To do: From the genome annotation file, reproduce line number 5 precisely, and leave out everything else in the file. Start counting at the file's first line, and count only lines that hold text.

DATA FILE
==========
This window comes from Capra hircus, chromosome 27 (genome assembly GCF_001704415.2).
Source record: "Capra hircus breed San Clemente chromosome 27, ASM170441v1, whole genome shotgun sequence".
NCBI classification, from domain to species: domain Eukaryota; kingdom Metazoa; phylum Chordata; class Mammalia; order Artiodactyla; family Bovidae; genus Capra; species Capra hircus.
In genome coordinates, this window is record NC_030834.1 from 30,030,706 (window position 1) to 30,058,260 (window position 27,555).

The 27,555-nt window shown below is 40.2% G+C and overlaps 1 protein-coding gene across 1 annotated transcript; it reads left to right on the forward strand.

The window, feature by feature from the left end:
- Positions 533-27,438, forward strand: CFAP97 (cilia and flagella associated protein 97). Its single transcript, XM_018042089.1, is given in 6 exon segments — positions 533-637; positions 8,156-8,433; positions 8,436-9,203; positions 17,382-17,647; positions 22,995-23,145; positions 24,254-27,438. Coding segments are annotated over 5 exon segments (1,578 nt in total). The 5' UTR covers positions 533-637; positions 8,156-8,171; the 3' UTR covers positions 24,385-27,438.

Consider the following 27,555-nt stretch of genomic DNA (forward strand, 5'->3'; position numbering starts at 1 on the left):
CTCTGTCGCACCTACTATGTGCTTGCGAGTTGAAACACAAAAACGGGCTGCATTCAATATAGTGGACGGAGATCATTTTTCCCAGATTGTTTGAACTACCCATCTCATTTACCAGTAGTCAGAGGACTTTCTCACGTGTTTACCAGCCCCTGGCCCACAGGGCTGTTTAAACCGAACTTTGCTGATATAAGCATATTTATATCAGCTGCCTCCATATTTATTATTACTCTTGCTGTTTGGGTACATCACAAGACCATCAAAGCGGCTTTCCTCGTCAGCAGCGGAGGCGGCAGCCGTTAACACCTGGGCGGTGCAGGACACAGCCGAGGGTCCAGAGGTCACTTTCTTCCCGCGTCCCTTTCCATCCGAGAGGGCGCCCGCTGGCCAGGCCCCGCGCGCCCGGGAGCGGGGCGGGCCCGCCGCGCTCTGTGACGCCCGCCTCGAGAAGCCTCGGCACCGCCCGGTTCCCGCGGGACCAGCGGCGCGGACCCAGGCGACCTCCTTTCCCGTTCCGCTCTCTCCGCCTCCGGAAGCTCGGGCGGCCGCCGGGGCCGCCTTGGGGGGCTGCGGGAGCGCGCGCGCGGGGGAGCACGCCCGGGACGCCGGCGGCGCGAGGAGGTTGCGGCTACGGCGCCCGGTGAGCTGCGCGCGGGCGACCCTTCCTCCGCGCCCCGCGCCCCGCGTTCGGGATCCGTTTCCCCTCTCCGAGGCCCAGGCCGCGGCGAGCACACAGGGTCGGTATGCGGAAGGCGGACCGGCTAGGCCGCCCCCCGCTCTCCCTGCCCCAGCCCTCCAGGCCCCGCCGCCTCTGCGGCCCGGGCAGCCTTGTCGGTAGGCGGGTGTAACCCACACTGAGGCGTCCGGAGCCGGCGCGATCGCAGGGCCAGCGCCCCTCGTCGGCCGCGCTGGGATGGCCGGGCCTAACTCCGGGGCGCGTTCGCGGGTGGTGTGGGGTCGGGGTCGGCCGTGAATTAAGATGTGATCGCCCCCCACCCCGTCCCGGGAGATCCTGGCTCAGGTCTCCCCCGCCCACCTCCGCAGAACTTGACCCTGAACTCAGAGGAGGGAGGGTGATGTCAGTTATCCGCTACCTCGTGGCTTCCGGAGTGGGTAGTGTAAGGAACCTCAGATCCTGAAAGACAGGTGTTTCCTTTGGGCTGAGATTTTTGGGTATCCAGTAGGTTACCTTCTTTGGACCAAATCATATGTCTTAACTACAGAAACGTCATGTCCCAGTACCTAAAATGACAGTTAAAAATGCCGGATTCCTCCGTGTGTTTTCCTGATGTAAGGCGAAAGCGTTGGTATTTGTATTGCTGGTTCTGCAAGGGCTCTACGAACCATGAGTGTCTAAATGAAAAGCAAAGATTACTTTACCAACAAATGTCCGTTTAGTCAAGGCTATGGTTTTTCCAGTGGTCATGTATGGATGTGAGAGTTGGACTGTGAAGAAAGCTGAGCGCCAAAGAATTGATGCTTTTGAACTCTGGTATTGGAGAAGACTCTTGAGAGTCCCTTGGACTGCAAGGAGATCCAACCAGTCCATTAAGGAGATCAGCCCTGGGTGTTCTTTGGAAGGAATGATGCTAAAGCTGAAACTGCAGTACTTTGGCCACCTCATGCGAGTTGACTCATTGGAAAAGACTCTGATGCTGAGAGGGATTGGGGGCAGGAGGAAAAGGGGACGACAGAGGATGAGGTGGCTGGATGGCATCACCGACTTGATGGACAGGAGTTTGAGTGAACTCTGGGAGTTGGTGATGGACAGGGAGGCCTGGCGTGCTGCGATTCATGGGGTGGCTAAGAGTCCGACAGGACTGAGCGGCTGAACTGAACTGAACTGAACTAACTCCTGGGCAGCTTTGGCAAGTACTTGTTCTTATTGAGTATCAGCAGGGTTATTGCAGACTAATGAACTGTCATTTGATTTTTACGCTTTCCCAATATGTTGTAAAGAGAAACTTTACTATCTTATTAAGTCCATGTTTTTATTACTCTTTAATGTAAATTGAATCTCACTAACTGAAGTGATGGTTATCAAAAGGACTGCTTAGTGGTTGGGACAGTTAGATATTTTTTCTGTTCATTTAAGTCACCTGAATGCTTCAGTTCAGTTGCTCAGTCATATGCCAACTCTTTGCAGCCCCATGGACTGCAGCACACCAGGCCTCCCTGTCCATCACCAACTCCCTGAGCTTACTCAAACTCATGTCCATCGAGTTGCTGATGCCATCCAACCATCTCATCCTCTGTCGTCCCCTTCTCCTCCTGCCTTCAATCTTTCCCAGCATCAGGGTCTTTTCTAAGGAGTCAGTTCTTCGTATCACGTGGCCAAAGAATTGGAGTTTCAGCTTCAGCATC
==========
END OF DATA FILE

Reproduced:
The 27,555-nt window shown below is 40.2% G+C and overlaps 1 protein-coding gene across 1 annotated transcript; it reads left to right on the forward strand.